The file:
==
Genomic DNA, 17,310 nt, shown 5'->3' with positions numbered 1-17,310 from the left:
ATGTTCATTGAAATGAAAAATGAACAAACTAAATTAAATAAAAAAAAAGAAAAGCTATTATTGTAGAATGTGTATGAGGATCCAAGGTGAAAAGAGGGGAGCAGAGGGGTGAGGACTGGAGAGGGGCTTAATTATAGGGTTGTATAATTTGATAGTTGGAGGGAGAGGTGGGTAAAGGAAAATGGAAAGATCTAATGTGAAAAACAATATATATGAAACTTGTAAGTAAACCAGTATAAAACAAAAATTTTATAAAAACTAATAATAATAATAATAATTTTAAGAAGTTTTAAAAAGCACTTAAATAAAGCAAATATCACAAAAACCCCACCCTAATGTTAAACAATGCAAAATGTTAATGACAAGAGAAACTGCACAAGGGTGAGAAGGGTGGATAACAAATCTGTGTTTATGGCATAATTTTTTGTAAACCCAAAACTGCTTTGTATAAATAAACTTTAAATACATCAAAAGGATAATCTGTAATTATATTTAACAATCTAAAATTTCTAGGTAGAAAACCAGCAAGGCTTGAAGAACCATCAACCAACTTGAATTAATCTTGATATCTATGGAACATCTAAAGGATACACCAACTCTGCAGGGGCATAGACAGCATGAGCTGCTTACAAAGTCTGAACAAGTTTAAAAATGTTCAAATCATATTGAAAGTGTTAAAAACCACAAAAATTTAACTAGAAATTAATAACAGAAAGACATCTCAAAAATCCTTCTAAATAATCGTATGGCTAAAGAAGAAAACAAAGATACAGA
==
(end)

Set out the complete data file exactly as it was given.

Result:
Genomic DNA, 17,310 nt, shown 5'->3' with positions numbered 1-17,310 from the left:
ATGTTCATTGAAATGAAAAATGAACAAACTAAATTAAATAAAAAAAAAGAAAAGCTATTATTGTAGAATGTGTATGAGGATCCAAGGTGAAAAGAGGGGAGCAGAGGGGTGAGGACTGGAGAGGGGCTTAATTATAGGGTTGTATAATTTGATAGTTGGAGGGAGAGGTGGGTAAAGGAAAATGGAAAGATCTAATGTGAAAAACAATATATATGAAACTTGTAAGTAAACCAGTATAAAACAAAAATTTTATAAAAACTAATAATAATAATAATAATTTTAAGAAGTTTTAAAAAGCACTTAAATAAAGCAAATATCACAAAAACCCCACCCTAATGTTAAACAATGCAAAATGTTAATGACAAGAGAAACTGCACAAGGGTGAGAAGGGTGGATAACAAATCTGTGTTTATGGCATAATTTTTTGTAAACCCAAAACTGCTTTGTATAAATAAACTTTAAATACATCAAAAGGATAATCTGTAATTATATTTAACAATCTAAAATTTCTAGGTAGAAAACCAGCAAGGCTTGAAGAACCATCAACCAACTTGAATTAATCTTGATATCTATGGAACATCTAAAGGATACACCAACTCTGCAGGGGCATAGACAGCATGAGCTGCTTACAAAGTCTGAACAAGTTTAAAAATGTTCAAATCATATTGAAAGTGTTAAAAACCACAAAAATTTAACTAGAAATTAATAACAGAAAGACATCTCAAAAATCCTTCTAAATAATCGTATGGCTAAAGAAGAAAACAAAGATACAGA